Carbon taxes at the borders are becoming a popular idea among some countries and world regions. For example, the European Commission, the EU executive institution, is proposing environmental tariffs “on imports from countries with less stringent climate-protection rules.” The U.S. Democrats in the Senate have also proposed a similar measure. As reported by the New York Times: “Democratic lawmakers proposed to raise as much as $16 billion annually by imposing a tax on imports from China and other countries that are not significantly reducing the planet-warming pollution that they produce.”
In Canada, this option is also on the minds of some politicians. The government of Canada is examining the possibilities to copy the European policy. Especially considering that type of measure is supported by the U.K. Prime Minister Boris Johnson who wants a group of seven countries to discuss the idea of carbon taxes at the borders on the imports coming from countries in development.
If the protection of the environment is a reasonable cause, this type of taxation shows some problems. Mainly, the fact that ecology seems to be a pretext to a more political policy.
Ecology and environmentalism seem to be a pretext for these taxes. However, the latter respond more to protectionist logic. In recent years, free trade has been criticized a lot, and protectionism has gained popularity. In the EU, the rise of the doctrine of European sovereignty by Macron’s France and the “America First” of former president Trump followed by the “Buy American” of president Biden all show the revival of the will to impose trade barriers and more regulations. The carbon border tax follows this trend. After protecting the workers, the discourse is to protect the environment. But in both cases, it will help neither.
Moreover, these taxes will concern mainly emerging countries and third world ones. They are the countries that have less regulation about pollution and carbon emissions than industrial countries. This tax will mainly punish developing countries or countries with a primary economy that do not have clean energy technology. The side effects of these taxes, like economic difficulties and the weakening of some industrial sectors, would be mainly borne by non-western countries.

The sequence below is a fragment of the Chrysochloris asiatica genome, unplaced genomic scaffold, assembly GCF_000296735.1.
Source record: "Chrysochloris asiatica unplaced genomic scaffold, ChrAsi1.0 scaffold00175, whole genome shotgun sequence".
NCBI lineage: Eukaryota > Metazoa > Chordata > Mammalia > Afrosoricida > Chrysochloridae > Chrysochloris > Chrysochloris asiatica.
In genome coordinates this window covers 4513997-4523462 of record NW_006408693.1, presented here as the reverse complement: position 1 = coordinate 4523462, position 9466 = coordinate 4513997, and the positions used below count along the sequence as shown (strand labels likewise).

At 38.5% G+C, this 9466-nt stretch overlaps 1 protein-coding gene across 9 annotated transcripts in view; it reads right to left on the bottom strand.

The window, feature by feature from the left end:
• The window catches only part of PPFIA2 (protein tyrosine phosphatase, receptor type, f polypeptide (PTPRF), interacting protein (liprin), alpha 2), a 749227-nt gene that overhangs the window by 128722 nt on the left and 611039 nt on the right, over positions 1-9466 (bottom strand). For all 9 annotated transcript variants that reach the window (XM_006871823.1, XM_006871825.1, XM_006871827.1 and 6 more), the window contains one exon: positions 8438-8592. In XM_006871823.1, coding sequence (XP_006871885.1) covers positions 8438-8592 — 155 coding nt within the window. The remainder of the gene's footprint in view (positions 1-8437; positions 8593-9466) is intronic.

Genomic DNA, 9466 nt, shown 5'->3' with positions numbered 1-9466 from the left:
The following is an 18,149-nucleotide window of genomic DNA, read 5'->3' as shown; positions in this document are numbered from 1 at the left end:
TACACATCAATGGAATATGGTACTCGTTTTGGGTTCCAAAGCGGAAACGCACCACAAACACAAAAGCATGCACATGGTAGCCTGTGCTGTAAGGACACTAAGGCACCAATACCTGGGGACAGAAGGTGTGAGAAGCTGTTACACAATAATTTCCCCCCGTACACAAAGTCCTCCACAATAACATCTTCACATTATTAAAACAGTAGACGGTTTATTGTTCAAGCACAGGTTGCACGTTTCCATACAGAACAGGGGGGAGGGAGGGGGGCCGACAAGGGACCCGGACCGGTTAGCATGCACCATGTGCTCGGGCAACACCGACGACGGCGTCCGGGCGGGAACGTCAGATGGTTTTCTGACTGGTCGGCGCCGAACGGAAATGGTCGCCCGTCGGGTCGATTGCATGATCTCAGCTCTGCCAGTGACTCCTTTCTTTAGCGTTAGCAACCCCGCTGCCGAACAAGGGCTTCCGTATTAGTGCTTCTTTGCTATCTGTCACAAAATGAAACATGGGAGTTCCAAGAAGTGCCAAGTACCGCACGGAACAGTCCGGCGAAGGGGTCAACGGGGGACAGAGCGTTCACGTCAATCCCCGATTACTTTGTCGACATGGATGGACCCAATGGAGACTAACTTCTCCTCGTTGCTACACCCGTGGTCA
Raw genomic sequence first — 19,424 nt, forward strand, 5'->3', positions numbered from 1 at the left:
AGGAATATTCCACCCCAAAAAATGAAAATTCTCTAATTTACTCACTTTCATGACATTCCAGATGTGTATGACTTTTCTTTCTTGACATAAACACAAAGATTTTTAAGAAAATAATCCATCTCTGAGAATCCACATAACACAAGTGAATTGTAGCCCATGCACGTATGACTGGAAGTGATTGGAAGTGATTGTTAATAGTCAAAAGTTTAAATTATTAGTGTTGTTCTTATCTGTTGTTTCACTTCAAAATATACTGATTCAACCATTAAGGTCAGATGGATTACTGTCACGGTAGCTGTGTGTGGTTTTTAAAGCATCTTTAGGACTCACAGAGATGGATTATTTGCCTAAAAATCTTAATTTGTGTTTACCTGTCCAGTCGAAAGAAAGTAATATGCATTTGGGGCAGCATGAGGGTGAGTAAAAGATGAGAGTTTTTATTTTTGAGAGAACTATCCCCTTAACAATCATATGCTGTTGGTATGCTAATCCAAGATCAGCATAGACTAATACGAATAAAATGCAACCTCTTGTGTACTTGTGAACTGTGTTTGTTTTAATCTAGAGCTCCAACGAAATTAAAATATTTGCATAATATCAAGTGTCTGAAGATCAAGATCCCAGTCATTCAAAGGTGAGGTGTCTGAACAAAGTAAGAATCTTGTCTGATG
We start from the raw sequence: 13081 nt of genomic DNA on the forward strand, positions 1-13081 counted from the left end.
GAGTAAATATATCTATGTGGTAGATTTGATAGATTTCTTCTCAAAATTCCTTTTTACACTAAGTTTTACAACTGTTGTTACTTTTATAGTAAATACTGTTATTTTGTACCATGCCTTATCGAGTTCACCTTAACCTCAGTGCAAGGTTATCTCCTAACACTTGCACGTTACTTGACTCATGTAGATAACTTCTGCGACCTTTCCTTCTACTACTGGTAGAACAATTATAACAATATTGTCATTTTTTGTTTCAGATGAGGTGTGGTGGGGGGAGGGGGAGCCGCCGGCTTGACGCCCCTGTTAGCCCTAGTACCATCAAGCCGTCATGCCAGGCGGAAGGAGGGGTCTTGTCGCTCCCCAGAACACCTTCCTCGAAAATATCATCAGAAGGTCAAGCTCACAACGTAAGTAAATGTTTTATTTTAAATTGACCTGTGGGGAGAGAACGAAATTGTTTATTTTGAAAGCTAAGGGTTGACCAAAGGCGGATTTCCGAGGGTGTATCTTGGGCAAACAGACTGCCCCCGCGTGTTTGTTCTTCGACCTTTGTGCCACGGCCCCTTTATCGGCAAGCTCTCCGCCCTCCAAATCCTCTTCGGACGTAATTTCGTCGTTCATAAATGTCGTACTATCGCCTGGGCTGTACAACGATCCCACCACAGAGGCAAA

This taxation may be a sanction against revisionist powers like Russia or China. It is not a surprise that some trading partners of the EU, like Russia, were against this policy. As reported by the Financial Times: “Russia calculated that it stood to lose $7.6bn from it, making Moscow potentially one of the biggest losers from the measures.” Considering the tensions between the EU and Moscow, the weakening of the Russian economy is not something that would cause problems to European politicians.
But even in western countries, this taxation will have some side effects in any part of the economy, especially the industrial sectors. Tariffs will hurt workers, particularly those who work in energy and industrial areas. Indeed, a tax at the border would raise the costs of production and can make these industries less viable.
One of the fears of some politicians is that this tax could recreate a “rust belt”: cities or states/provinces that have lost their leading economic sector, leading them to economic crises. With this tax, the industries which rely on importations will be heavily penalized. Trump tariffs penalized the rust belt. This new trade war could have the same effects.
The attack on the industry carries a high risk for Canada, considering that 28 per cent of its GDP came from the industry in 2017. In comparison, in the U.S., this share is 19 per cent of American GDP. Canada cannot allow a vital part of its economy to be under pressure. Moreover, if the production costs rise, the price of the products will also increase, so it will be the consumer who will also have to pay more. Inflation is currently growing. It is not a good time to introduce new taxation which would make products more expensive.
The carbon border taxes will not save the climate but will create trouble in the world economy.
Alexandre Massaux is a research associate at the Frontier Centre for Public Policy.
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